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Importancia de los ensayos climaticos para el estudio de la biodiversidad en las montanas mediterraneas de la Peninsula Iberica.

Importance of climatic data analysis for biodiversity studies in Mediterranean mountains of the Iberian Peninsula

The notion of climate as a driving environmental factor governing the distribution of plants and vegetation has long been recognized (VON HUMBOLDT, 1807; WAHLENBERG, 1811; GRISEBACH, 1838). The importance of climate studied through its main features, temperature, precipitation, evapotranspiration, etc. or their combinations, has been indicated in different vegetation or plant geography surveys (BOX, 1981; WALTER, 1985; TUHKANEN, 1987; WOODWARD, 1987; PRENTICE & al, 1992; GAVILAN, 1994; BLASI & al., 1999). simple climate parameters have been used to quantify and determine the influence of climate on plants and vegetation (GAVILAN & FERNANDEZ-GONZALEZ, 1997; GAVILAN & al., 1998; PALACIOS GIJON, 2011). However, these parameters in combination in the form of phytoclimatic indices is considered much useful for biodiversity studies (DE MARTONNE, 1926; TUHKANEN, 1980; GAVILAN, 2005), although other authors consider that bioclimatic indices can give redundant information or are limited to the areas where they were formulated (DE MARTONNE, 1955; GAUSSEN, 1956; FERNANDEZ-GONZALEZ, 1997).

Recently the development of research studies by different groups worldwide together to new outdoor climate measuring instruments much more improved and precise have made necessary to update our research laboratory units in Universities and Research centers. our research group with a wide experience in the study of the relationships between vegetation and environment also participate on such international nets, such as the GLORIA Initiative ( whose objective is to establish a long term sampling of alpine plant communities.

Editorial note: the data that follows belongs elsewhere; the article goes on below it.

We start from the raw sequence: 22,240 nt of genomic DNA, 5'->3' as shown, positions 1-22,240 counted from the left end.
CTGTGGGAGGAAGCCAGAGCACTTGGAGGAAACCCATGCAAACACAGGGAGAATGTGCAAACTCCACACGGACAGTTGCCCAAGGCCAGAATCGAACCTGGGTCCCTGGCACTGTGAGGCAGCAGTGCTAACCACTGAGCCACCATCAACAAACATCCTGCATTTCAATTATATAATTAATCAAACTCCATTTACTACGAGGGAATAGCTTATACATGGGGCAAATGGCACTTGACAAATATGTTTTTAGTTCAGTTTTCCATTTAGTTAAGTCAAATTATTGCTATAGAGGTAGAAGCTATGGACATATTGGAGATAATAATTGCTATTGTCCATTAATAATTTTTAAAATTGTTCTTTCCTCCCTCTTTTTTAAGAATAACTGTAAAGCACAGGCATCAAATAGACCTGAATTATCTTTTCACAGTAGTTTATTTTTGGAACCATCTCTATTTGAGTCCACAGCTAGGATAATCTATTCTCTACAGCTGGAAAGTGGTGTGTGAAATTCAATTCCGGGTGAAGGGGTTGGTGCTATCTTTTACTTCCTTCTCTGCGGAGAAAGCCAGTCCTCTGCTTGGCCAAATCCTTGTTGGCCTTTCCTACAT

We have then established a net of dataloggers in the summits of central spain mountains (sistema central): sierra de Guadarrama and sierra de Gredos. GLORIA tasks consisted in plant communities sampling but also climate measures recording (GUTIERREZ-GIRON & GAVILAN, 2010; GUTIERREZ-GIRON & GAVILAN, 2013). However, other research developed in our department included the installation of a micrometeorological station in mediterranean high mountain areas where standard recording had not been done ever (BLANQUER & al, 2009a, 2009b, 2010, 2011). We chose sierra de Gredos were the altitude of summits were higher than in other parts of the sistema Central. Finally, the analysis of mountain forest management and their conservation status provide us the study of bioclimatic feature at mid altitudes in sierra de Gredos and sierra de Guadarrama (RUBIO & al., 2010).

With this in mind the research group ENVIROVEG (, 2013) has created in 2012 a research laboratory called ENVIROCLIM_LAB (Comunidad de Madrid i+d) whose objectives are to provide tools to develop bioclimatic studies in the Mountains of the Iberian Peninsula. This new lab includes all standard statistic tools to analyze climatic series and regional downscaling. Data recording by Enviroclim_Lab is done by a bioclimatic net situated in Central Spain Mountains that consisted of three components:

1) A meteorological and microclimatic stations in El Morezon peak (2378 m, sierra de Gredos) which aim is to collect different type of climatic data to get long term data for the interpretation and comprehension of climate change scenarios in alpine Mediterranean areas: i) air temperature, ii) air humidity, iii) temperature in different cushion species and lichens characteristics of the area, iv) Photosynthetic active radiation, v) solar radiation at different time intervals during the whole year. It has been recently implemented installing specific telemetric hardware to operate by distance with permanent access to gathered data, from July 2009 (Figure 1, 2).

2) GLORIA Initiative dataloggers recording temperature data of high mountain areas, in sierra de Guadarrama and sierra de Gredos (including sierra de Bejar), from July 2006 (Figure 2).

3) GLORIA dataloggers recording temperature data in forest areas at altitudes around 1500 m asl. in sierra de Guadarrama and sierra de Gredos, from January 2006 (Figure 2).